As I often wonder here, what in the world is going on our roads? And how can we stop the madness?

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dreamstime_xs_44085862Today’s Star Telegram editorial wisely observed that “Lt. Gov. Dan Patrick should bring the texting-while-driving bill to the floor and let senators vote or explain why not at every victim’s funeral.”

Just a few weeks ago, the House again passed a bill for the fourth straight session that would ban texting while driving throughout the state. Our representatives know that distracted driving is incredibly dangerous and voted to do something about it.

I see far too many car wrecks as a personal injury lawyer that are caused when a driver admits he or she didn’t see the car in front was at a complete stop because they were looking down at their cell phones.

We need to stop drivers from texting while driving. But once again, this common sense law appears to be in jeopardy of passing.

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larry_swartzTonight is the 15th annual Ride of Silence here in Fort Worth and Dallas — and all over the world. Cyclists will ride in silence but the message is loud and clear: bicycle riders have the right to share the road with cars and trucks.

The Ride of Silence began in Dallas as a one-time event to commemorate endurance cyclist Larry Schwartz, who was tragically struck and killed by the mirror of a passing bus on May 1, 2003 north of McKinney. The incredible rider pedaled over 25,000 miles in 2002 and had already cycled over 7,600 miles in the first four months of 2003 before he was hit. The sobering first ride at White Rock Lake attracted over 1,000 cyclists with only a week of word-of-mouth publicity.

The heart-breaking event has expanded to educate cyclists and motorists about safe practices. It is shocking that 818 bicycle riders died in the U.S. in 2015, a huge 12% jump over the previous year.

Thousands of bikers throughout the world will simultaneously ride in silence starting at 7 pm. The rides are scheduled in 445 locations in all 50 states and in 48 countries.

Bikers of all skill levels, including kids, can participate and the rides are free and open to the public. Bring your family or just hop on your bike.

Join the Fort Worth and Dallas Rides 

11174937_355092298030149_8086464220780517633_nHere’s what you need to know if you are here in Fort Worth:

Cyclists are meeting at the gazebo on Trinity Park Drive at 6:30 pm.  At 7 pm, participants will remember the bikers who have been injured and killed in traffic accidents in the last year. Our wonderful “bike-crazy mayor” Betsy Price will then share a few words and join us as we depart at 7:15 pm for a leisurely-paced 10-mile ride through downtown Fort Worth, the
Near Southside and the zoo.

In Dallas, cyclists will gather on the west side of White Rock Lake and at the west side of the new Ronald Kirk Pedestrian Bridge downtown.

I am riding in Fort Worth.
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Depositphotos_52856875_m-2015-e1494867547538It seems like there is news of a wrong way crash practically every day in our state, This isn’t your imagination or media hype. Wrong way collisions really do occur almost daily in Texas.

Tragically, 251 people were injured and 102 were killed in wrong way crashes in 2015.

Texas remains consistently in first place for most wrong-way accidents in the nation. Yet another first place trophy we need to retire.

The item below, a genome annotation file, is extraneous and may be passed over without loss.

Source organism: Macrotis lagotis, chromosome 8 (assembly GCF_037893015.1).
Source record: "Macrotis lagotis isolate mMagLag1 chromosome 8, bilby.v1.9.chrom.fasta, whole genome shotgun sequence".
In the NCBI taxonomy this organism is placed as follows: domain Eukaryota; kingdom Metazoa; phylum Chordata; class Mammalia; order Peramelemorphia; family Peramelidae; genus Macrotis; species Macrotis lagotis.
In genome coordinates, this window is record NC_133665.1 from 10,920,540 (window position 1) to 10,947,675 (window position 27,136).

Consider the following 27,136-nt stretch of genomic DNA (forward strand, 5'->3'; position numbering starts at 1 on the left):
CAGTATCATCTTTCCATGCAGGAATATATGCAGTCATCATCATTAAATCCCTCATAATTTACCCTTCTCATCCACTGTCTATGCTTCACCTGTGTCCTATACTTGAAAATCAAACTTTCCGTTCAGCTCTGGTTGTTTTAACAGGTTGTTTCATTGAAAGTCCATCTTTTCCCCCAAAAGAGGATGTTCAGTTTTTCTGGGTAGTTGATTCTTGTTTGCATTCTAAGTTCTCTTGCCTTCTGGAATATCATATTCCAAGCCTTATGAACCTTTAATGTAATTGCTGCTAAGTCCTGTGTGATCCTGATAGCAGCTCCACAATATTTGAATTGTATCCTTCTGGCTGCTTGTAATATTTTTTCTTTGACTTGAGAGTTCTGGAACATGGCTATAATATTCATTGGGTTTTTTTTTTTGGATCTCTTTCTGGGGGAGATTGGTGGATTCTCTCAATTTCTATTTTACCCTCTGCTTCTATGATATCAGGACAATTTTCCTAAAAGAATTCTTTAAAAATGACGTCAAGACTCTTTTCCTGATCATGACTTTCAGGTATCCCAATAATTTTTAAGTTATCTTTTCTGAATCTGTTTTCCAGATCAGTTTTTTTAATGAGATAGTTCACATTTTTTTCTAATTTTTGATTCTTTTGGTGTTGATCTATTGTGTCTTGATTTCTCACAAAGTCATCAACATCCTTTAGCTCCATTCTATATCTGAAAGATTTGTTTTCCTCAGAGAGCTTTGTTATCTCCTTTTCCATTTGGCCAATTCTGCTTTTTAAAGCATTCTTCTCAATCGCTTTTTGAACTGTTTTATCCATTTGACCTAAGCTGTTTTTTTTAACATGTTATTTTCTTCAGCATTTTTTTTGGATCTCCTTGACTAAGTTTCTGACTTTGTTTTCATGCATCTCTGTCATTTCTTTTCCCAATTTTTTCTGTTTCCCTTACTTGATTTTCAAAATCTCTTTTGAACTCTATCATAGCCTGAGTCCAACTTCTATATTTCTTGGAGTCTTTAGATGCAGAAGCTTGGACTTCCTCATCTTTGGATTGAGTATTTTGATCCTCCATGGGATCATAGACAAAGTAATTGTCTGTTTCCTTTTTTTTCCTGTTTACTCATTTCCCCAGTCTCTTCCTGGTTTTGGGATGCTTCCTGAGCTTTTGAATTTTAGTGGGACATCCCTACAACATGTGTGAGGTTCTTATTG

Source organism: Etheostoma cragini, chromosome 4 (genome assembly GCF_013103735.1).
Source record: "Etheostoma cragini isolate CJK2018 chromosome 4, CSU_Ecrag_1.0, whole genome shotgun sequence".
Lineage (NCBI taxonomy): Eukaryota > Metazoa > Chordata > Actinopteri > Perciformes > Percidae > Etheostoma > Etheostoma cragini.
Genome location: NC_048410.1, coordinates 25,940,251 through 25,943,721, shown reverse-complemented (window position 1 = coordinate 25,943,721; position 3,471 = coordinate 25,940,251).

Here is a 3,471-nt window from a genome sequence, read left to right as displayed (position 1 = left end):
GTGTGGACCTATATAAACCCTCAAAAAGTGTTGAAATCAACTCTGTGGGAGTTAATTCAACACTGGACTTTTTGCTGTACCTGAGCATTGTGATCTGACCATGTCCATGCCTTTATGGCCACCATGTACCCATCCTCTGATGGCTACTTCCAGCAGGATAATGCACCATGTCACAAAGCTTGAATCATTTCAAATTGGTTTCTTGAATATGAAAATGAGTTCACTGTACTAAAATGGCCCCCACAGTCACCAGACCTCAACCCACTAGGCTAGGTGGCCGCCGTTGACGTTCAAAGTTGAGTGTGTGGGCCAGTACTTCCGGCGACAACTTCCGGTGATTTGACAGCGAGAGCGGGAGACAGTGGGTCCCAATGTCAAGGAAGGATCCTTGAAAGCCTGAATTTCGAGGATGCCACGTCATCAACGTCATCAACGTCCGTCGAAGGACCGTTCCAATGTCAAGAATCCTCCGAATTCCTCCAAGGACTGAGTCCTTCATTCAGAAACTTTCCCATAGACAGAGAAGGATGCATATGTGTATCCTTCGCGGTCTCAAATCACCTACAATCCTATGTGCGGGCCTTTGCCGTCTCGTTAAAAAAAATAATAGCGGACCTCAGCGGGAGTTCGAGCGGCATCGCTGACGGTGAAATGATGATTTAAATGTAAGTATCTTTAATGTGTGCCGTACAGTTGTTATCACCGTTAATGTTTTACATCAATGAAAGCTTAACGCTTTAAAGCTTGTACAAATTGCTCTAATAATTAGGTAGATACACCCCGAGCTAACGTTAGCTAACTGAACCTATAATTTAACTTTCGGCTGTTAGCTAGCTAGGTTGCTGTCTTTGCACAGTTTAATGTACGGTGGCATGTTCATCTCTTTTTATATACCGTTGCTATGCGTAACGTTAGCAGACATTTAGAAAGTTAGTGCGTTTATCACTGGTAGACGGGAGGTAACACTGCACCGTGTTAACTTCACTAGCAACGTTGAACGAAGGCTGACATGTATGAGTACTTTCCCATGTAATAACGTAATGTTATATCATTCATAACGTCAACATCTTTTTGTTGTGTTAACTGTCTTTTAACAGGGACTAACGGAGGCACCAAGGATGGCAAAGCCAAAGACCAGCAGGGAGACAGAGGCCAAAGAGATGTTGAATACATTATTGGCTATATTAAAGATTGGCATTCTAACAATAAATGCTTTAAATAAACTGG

But there is some light at the end of this tunnel. As I reported earlier this year, the Texas Department of Transportation has implemented a special program focused on ending wrong way accidents. The first part of the money is earmarked here for Tarrant County to analyze the best means for stopping drivers from entering highway ramps going in the wrong direction.

The pilot program focuses mainly on I-30 and Highway 360 interchange in the Dallas-Fort Worth area. Already, TxDOT has installed high tech tools to prevent drivers from entering the highway in the wrong direction, to alert drivers that do go the wrong way, and to get police on the scene as quickly as possible to stop the driver before he injures somebody. Continue reading

IMG_4564-300x154After a car wreck, you are often rushed by ambulance to an emergency room for immediate treatment.  Before the ambulance arrives or later as you lay in the ER bed, you assume that your Aetna or Blue Cross will pay for all of your bills, right?

No, not necessarily. It’s a complicated system that is extremely anti-patient for these reasons:

  • If your health insurance plan should decide to pay the bills, it usually files a lien and demands full reimbursement from your car wreck settlement or verdict.
  • Your hospital may be out of network,
  • Your Aetna plan may say that it is secondary to the at-fault driver’s primary auto insurance policy and refuse to pay anything, and/or
  • You may not have met your annual deductible or have a large co-pay.

You won’t know this until later. Much later. What happens then?

You are stuck paying for $10,000 and often more of medical bills. You take it for granted that the other driver’s insurance company will reimburse you in full, and still give you plenty of extra money for your lost wages, pain and suffering and other damages.

Good luck if you don’t have an experienced personal injury lawyer on your side.

And to make matters worse, the emergency room department will also generate a separate bill which runs from $500 to $3,000 or more. This may also not get paid for the above reasons.